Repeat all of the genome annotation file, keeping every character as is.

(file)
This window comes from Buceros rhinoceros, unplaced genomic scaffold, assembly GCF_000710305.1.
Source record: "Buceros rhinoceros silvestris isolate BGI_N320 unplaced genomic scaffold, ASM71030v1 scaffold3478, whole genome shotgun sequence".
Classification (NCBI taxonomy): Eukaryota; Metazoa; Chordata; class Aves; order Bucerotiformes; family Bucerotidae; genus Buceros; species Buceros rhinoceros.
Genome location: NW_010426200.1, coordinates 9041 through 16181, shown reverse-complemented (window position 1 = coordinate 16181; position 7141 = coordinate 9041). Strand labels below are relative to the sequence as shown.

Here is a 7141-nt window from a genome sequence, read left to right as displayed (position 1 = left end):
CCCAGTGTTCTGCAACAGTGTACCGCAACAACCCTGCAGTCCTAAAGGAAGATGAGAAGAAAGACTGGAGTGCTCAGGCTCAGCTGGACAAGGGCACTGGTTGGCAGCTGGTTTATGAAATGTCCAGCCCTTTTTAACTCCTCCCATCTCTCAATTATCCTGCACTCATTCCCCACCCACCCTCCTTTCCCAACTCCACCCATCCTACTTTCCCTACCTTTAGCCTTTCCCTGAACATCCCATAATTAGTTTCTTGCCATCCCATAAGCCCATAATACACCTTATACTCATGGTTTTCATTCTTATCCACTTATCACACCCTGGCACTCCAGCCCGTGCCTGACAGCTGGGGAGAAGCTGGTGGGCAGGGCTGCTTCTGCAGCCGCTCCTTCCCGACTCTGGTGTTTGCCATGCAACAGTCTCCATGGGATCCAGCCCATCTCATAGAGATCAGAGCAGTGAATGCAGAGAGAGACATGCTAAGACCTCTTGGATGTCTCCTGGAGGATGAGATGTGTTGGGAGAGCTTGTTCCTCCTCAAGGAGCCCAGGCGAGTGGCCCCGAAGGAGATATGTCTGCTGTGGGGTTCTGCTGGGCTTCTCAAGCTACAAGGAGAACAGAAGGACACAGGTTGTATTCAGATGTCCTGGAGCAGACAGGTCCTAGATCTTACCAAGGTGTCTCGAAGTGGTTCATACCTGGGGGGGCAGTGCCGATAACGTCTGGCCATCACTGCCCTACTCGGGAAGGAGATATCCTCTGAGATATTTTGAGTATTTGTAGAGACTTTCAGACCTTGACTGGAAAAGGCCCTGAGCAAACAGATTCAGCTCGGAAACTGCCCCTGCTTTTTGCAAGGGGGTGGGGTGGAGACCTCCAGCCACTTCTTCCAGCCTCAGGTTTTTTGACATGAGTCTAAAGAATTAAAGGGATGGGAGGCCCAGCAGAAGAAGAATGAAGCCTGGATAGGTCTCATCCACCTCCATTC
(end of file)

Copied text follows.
This window comes from Buceros rhinoceros, unplaced genomic scaffold, assembly GCF_000710305.1.
Source record: "Buceros rhinoceros silvestris isolate BGI_N320 unplaced genomic scaffold, ASM71030v1 scaffold3478, whole genome shotgun sequence".
Classification (NCBI taxonomy): Eukaryota; Metazoa; Chordata; class Aves; order Bucerotiformes; family Bucerotidae; genus Buceros; species Buceros rhinoceros.
Genome location: NW_010426200.1, coordinates 9041 through 16181, shown reverse-complemented (window position 1 = coordinate 16181; position 7141 = coordinate 9041). Strand labels below are relative to the sequence as shown.

Here is a 7141-nt window from a genome sequence, read left to right as displayed (position 1 = left end):
CCCAGTGTTCTGCAACAGTGTACCGCAACAACCCTGCAGTCCTAAAGGAAGATGAGAAGAAAGACTGGAGTGCTCAGGCTCAGCTGGACAAGGGCACTGGTTGGCAGCTGGTTTATGAAATGTCCAGCCCTTTTTAACTCCTCCCATCTCTCAATTATCCTGCACTCATTCCCCACCCACCCTCCTTTCCCAACTCCACCCATCCTACTTTCCCTACCTTTAGCCTTTCCCTGAACATCCCATAATTAGTTTCTTGCCATCCCATAAGCCCATAATACACCTTATACTCATGGTTTTCATTCTTATCCACTTATCACACCCTGGCACTCCAGCCCGTGCCTGACAGCTGGGGAGAAGCTGGTGGGCAGGGCTGCTTCTGCAGCCGCTCCTTCCCGACTCTGGTGTTTGCCATGCAACAGTCTCCATGGGATCCAGCCCATCTCATAGAGATCAGAGCAGTGAATGCAGAGAGAGACATGCTAAGACCTCTTGGATGTCTCCTGGAGGATGAGATGTGTTGGGAGAGCTTGTTCCTCCTCAAGGAGCCCAGGCGAGTGGCCCCGAAGGAGATATGTCTGCTGTGGGGTTCTGCTGGGCTTCTCAAGCTACAAGGAGAACAGAAGGACACAGGTTGTATTCAGATGTCCTGGAGCAGACAGGTCCTAGATCTTACCAAGGTGTCTCGAAGTGGTTCATACCTGGGGGGGCAGTGCCGATAACGTCTGGCCATCACTGCCCTACTCGGGAAGGAGATATCCTCTGAGATATTTTGAGTATTTGTAGAGACTTTCAGACCTTGACTGGAAAAGGCCCTGAGCAAACAGATTCAGCTCGGAAACTGCCCCTGCTTTTTGCAAGGGGGTGGGGTGGAGACCTCCAGCCACTTCTTCCAGCCTCAGGTTTTTTGACATGAGTCTAAAGAATTAAAGGGATGGGAGGCCCAGCAGAAGAAGAATGAAGCCTGGATAGGTCTCATCCACCTCCATTC